The French Decree n°2014-797 of 11 July 2014 provides clarifications on use of the “fait maison” label by restaurants

By Rebecca Delorey, Vincent Robert


On 11 July 2014, the French government enacted the Decree n°2014-797 on the use of the “fait maison” (home-made) label by restaurants and take-away establishments.  The new Decree became applicable on 15 July 2014 but will only be enforced by French authorities as of 1st January 2015.

The aim of the Decree is to better inform consumers and reward restaurants which prepare the menu offerings on-site.

Legislation on the use of the “fait maison” label was first introduced by the Consumer Act n°214-344 of 17 March 2014. Previously, the use of the expression was not specifically regulated but could in certain circumstances fall within the scope of misleading advertising provisions, which led to legal uncertainty for restaurant owners as well as a lack of information for consumers.

The Consumer Act states that, to be labelled as “fait maison”, a dish must be (i) be prepared on-site; and (ii) with raw products.  The Decree specifies which dishes and products meet these criterions and how the “fait maison” label can be displayed by restaurants.

As to the conditions of use of the “fait maison” label

(i) Use of raw products

Within the new regulatory framework, a “fait maison” dish must be prepared with raw products. A raw product is defined by the Decree as a “food product that has not been substantially modified, either by heating, marinating, mixing or any combination of these processes”. For example, the use of a ready-made tomato sauce would not be considered “fait maison”.  Any substantial modification of the food must be made by the chef himself.

The Decree allows for several exceptions to this general principle.

First, a dish will still be considered as “fait maison”, even if it is made from products received by the restaurant owner already “peeled (except for potatoes), sliced, cut, trimmed, chopped, cleaned/washed, deboned, extracted, milled or grounded; smoked, salted; chilled, frozen, deep-frozen or vacuum packed”.

For example, the use of pre-sliced onions or of frozen chicken will not prevent a restaurant from using the “fait maison” label, as long as the restaurant did not receive these products already pre-cooked or assembled.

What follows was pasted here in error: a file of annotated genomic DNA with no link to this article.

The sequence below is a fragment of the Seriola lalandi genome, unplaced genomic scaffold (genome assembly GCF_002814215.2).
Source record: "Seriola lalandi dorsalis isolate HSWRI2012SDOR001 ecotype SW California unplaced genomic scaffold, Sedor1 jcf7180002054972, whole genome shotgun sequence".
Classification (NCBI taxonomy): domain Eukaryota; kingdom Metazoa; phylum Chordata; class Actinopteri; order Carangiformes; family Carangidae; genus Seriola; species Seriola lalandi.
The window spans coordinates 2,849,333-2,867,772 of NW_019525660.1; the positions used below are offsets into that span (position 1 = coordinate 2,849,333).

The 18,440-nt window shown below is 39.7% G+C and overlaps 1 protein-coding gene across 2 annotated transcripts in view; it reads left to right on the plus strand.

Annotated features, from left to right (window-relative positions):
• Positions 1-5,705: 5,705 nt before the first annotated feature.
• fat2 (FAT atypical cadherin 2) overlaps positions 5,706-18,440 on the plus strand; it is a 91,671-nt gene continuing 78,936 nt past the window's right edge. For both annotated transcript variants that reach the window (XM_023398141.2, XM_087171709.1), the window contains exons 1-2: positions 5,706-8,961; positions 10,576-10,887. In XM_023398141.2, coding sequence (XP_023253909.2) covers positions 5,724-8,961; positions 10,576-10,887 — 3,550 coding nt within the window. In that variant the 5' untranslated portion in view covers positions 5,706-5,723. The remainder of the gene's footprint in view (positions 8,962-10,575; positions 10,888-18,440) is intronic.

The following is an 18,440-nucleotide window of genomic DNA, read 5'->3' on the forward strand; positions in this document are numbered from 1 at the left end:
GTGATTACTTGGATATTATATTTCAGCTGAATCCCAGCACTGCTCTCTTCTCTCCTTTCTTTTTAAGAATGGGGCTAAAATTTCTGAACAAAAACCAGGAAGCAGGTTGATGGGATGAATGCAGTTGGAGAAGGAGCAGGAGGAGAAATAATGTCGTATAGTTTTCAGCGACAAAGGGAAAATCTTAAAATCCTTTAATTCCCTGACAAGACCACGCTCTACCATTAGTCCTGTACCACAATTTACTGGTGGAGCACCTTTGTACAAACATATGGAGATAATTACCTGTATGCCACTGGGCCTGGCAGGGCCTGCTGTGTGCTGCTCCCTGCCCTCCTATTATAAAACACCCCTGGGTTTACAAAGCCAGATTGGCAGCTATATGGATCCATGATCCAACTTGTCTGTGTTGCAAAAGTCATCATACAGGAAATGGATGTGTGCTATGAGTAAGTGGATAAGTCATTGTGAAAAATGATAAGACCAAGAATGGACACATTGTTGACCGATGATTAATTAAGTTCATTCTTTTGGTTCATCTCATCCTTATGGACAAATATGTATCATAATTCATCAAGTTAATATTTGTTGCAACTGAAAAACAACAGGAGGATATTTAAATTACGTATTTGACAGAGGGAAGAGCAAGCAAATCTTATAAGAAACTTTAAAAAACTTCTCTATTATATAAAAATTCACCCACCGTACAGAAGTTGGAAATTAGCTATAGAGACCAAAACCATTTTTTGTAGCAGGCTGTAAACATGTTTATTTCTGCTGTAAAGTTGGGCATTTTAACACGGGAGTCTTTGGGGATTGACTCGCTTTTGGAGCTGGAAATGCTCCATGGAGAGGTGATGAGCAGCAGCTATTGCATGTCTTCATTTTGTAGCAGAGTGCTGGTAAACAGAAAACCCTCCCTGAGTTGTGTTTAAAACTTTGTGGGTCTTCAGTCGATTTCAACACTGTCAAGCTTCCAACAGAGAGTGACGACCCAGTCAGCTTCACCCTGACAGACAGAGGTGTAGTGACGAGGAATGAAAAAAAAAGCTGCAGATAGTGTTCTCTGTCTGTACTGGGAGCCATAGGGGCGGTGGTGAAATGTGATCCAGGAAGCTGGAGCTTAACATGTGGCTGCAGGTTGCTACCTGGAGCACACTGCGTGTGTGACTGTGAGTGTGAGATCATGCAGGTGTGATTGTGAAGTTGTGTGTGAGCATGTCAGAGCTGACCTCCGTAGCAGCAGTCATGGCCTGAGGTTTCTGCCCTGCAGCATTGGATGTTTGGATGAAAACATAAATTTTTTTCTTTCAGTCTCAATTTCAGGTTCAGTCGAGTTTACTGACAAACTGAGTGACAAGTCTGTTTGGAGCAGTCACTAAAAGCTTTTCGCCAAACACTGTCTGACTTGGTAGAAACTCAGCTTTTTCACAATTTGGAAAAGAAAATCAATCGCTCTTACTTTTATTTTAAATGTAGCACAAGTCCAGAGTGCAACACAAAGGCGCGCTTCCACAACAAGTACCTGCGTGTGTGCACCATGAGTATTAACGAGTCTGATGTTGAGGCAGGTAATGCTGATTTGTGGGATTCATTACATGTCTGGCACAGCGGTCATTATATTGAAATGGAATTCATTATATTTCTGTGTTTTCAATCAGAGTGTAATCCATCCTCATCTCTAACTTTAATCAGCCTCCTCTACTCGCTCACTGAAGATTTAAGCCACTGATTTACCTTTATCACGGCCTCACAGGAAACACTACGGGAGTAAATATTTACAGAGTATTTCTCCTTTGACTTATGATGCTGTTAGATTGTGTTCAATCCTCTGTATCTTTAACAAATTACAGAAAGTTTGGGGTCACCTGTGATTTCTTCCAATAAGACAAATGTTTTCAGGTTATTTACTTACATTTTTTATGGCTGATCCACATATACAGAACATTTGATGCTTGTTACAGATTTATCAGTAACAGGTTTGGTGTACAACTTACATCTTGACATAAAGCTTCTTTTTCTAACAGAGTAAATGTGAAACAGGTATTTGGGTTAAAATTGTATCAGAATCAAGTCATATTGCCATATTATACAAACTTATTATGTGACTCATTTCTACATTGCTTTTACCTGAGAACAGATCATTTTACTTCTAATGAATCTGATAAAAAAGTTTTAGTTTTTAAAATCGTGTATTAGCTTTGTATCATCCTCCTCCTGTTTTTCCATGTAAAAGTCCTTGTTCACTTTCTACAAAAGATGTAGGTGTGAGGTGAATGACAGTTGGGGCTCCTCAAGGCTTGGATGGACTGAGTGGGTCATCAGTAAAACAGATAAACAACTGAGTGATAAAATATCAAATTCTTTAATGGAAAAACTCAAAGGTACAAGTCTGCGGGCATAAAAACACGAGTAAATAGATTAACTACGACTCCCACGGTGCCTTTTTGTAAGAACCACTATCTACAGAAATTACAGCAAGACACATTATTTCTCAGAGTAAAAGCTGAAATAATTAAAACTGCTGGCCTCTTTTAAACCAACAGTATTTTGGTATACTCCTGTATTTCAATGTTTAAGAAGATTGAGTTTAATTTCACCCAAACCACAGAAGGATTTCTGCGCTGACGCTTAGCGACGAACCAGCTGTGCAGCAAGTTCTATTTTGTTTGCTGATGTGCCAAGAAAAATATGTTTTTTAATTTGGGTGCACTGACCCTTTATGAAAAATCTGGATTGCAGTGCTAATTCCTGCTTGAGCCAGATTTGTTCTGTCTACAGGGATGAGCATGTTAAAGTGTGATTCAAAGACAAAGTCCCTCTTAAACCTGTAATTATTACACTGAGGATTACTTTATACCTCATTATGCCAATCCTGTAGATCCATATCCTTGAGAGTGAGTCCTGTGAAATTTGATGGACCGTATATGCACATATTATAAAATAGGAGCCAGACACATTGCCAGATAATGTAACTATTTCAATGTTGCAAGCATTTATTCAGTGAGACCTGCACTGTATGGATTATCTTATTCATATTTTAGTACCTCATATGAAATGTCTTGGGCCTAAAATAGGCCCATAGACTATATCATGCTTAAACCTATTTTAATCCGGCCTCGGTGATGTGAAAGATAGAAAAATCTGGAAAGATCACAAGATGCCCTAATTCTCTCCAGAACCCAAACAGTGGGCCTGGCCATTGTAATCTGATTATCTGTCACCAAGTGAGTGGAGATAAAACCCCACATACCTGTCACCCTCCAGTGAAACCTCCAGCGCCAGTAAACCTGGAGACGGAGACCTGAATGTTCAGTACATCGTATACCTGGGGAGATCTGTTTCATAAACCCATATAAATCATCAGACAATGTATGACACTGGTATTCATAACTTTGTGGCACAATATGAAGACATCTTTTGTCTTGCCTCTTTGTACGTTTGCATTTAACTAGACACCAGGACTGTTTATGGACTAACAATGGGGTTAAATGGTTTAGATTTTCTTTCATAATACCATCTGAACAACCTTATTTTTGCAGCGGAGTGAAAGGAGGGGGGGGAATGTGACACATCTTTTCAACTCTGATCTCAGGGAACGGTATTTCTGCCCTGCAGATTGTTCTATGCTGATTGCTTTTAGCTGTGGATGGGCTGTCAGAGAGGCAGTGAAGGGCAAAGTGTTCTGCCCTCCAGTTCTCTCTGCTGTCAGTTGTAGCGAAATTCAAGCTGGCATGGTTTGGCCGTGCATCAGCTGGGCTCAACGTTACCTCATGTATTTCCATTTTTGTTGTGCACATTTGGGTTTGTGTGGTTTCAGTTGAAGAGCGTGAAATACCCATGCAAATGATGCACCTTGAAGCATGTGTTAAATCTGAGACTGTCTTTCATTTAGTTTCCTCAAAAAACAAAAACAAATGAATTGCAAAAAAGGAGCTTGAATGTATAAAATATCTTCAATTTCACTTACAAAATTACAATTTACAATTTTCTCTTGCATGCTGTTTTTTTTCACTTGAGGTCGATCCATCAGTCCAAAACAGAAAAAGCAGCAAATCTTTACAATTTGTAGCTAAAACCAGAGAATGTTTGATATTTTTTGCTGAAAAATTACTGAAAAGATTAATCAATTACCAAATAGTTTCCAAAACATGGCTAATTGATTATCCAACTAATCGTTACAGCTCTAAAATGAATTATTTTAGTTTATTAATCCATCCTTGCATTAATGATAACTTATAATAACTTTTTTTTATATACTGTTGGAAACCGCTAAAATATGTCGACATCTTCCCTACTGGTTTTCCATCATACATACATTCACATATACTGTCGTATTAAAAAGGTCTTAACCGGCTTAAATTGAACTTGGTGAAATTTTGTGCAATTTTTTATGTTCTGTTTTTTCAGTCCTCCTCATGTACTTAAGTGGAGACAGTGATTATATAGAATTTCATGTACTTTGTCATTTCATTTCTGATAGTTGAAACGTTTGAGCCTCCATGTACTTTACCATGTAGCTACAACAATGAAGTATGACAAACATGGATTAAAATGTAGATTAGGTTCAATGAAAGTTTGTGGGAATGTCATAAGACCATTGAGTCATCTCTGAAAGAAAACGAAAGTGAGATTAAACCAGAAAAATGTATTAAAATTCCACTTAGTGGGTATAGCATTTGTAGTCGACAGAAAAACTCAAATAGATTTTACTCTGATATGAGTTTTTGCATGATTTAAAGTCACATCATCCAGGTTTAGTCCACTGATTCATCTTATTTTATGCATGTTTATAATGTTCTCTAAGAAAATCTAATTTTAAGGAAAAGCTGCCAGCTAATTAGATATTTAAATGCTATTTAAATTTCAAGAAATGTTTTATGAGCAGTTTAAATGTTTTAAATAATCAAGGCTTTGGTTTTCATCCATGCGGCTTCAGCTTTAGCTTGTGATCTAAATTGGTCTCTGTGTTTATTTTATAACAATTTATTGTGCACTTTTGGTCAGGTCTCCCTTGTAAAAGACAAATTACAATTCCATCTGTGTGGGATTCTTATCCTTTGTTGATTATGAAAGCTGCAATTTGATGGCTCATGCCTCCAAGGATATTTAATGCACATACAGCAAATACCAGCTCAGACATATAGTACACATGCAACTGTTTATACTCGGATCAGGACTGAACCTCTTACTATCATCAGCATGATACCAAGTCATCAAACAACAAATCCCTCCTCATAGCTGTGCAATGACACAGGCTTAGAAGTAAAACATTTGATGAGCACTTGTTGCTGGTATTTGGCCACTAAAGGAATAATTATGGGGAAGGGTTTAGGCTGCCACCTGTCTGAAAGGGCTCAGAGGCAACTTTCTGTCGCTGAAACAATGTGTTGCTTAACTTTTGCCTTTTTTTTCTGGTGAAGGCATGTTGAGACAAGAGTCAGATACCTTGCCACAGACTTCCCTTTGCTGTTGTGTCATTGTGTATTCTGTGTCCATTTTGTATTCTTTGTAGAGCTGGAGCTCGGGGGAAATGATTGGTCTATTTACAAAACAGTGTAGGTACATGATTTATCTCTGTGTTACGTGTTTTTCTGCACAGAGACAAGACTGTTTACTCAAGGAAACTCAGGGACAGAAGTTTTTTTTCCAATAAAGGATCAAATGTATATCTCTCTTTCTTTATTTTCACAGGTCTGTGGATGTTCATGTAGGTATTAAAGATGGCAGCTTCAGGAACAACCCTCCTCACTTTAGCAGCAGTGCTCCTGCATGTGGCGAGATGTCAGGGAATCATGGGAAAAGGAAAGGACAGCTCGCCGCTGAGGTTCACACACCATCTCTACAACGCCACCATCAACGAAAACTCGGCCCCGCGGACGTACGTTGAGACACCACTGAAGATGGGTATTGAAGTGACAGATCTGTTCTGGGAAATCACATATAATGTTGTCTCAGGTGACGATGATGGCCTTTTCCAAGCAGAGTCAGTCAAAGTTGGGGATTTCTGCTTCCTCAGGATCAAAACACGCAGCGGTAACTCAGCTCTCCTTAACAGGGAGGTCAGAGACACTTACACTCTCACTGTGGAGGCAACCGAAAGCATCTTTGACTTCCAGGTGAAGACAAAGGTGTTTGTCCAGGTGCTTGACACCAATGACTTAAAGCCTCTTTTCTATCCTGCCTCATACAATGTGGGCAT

Second, restaurants can still label their dishes as “fait maison” even if they use certain non-raw products, such as cured meat, cheese, food oils and fats, bread, flour, cereals, raw sauerkraut, condiments, spices, syrups, or puff pastry.  These exceptions have been provided as consumers do not usually expect such products to be home-made by restaurants.

Finally, a dish can be presented as “fait maison”, even if it is not made from raw products prepared on site, provided that the name of the professional who prepared them is indicated.  For example, a crepe served with ice cream, purchased from an ice-cream producer, can be labelled as “fait maison”, provided that the name of the ice-cream producer is mentioned on the menu.

(ii) On-site preparation

The Decree also provides a definition of “on-site preparation”.  A dish is considered as prepared on-site if it is prepared on the premises of the restaurant where it is offered for sale or consumption.

However, by exception to this principle, caterers and food trucks can still use the “fait maison” label.

As to the presentation of the “fait maison” label

All restaurants, even if they do not offer home-made dishes, will have to display in a prominent place within their establishment the regulatory definition of “fait maison”:  “home-made dishes are prepared on-site with raw products”.

Restaurants can use the “fait maison” label, or the logo , in their menus and menu boards next to each home-made dish.

Lastly, restaurants which offer only home-made dishes for sale will be able to display the “fait maison” label or the aforementioned logo in a place where it can be seen by all customers.

Enforcement and penalties

Breach of the new Decree provisions will be considered as a misleading commercial practice, which is a criminal offence pursuant to Article L. 121-1 of the Consumer Code, and punished by a prison sentence up to 2 years and a maximum fine of €300,000 for individuals and €1,500,000 for companies, pursuant to Article L. 121-6 of the French Consumer Code. Alternatively, the fine imposed may also be equivalent to up to 10 % of the annual turnover realized by the offender or to 50% of the advertising expenditure made by the offender. Cumulative criminal sanctions may also apply.

The agents of the French Direction for Competition, Consumer Affairs and Prevention of Fraud (DGCCRF) are entitled to control the application of the Decree provisions by restaurants owners.

However, in order to allow the restaurant owners to implement to this new regulation, the DGCCRF controls will not lead to any prosecution before 1 January 2015.